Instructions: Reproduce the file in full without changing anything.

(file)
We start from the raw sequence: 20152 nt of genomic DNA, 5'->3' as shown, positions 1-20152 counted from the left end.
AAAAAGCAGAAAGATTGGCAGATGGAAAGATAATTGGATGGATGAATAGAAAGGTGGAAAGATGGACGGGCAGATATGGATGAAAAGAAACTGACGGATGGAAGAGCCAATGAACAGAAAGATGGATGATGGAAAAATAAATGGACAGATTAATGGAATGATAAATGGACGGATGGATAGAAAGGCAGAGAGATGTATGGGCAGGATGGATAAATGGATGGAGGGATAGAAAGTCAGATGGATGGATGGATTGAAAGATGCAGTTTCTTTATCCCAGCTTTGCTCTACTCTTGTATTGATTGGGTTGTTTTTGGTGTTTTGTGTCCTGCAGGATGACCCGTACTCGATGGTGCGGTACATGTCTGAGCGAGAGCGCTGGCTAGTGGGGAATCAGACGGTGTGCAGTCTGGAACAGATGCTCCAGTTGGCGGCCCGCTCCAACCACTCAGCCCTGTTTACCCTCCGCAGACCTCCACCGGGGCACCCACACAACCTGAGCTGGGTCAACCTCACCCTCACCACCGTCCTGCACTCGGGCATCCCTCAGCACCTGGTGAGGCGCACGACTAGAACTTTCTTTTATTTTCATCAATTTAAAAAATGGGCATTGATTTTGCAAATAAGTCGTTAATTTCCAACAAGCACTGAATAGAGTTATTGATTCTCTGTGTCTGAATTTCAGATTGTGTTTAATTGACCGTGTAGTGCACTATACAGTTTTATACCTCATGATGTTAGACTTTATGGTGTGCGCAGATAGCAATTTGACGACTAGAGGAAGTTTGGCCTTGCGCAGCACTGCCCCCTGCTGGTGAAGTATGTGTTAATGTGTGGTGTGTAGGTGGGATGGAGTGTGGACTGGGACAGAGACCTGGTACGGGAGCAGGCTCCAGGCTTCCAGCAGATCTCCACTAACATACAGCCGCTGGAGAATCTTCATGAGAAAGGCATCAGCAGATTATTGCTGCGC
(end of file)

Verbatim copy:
We start from the raw sequence: 20152 nt of genomic DNA, 5'->3' as shown, positions 1-20152 counted from the left end.
AAAAAGCAGAAAGATTGGCAGATGGAAAGATAATTGGATGGATGAATAGAAAGGTGGAAAGATGGACGGGCAGATATGGATGAAAAGAAACTGACGGATGGAAGAGCCAATGAACAGAAAGATGGATGATGGAAAAATAAATGGACAGATTAATGGAATGATAAATGGACGGATGGATAGAAAGGCAGAGAGATGTATGGGCAGGATGGATAAATGGATGGAGGGATAGAAAGTCAGATGGATGGATGGATTGAAAGATGCAGTTTCTTTATCCCAGCTTTGCTCTACTCTTGTATTGATTGGGTTGTTTTTGGTGTTTTGTGTCCTGCAGGATGACCCGTACTCGATGGTGCGGTACATGTCTGAGCGAGAGCGCTGGCTAGTGGGGAATCAGACGGTGTGCAGTCTGGAACAGATGCTCCAGTTGGCGGCCCGCTCCAACCACTCAGCCCTGTTTACCCTCCGCAGACCTCCACCGGGGCACCCACACAACCTGAGCTGGGTCAACCTCACCCTCACCACCGTCCTGCACTCGGGCATCCCTCAGCACCTGGTGAGGCGCACGACTAGAACTTTCTTTTATTTTCATCAATTTAAAAAATGGGCATTGATTTTGCAAATAAGTCGTTAATTTCCAACAAGCACTGAATAGAGTTATTGATTCTCTGTGTCTGAATTTCAGATTGTGTTTAATTGACCGTGTAGTGCACTATACAGTTTTATACCTCATGATGTTAGACTTTATGGTGTGCGCAGATAGCAATTTGACGACTAGAGGAAGTTTGGCCTTGCGCAGCACTGCCCCCTGCTGGTGAAGTATGTGTTAATGTGTGGTGTGTAGGTGGGATGGAGTGTGGACTGGGACAGAGACCTGGTACGGGAGCAGGCTCCAGGCTTCCAGCAGATCTCCACTAACATACAGCCGCTGGAGAATCTTCATGAGAAAGGCATCAGCAGATTATTGCTGCGC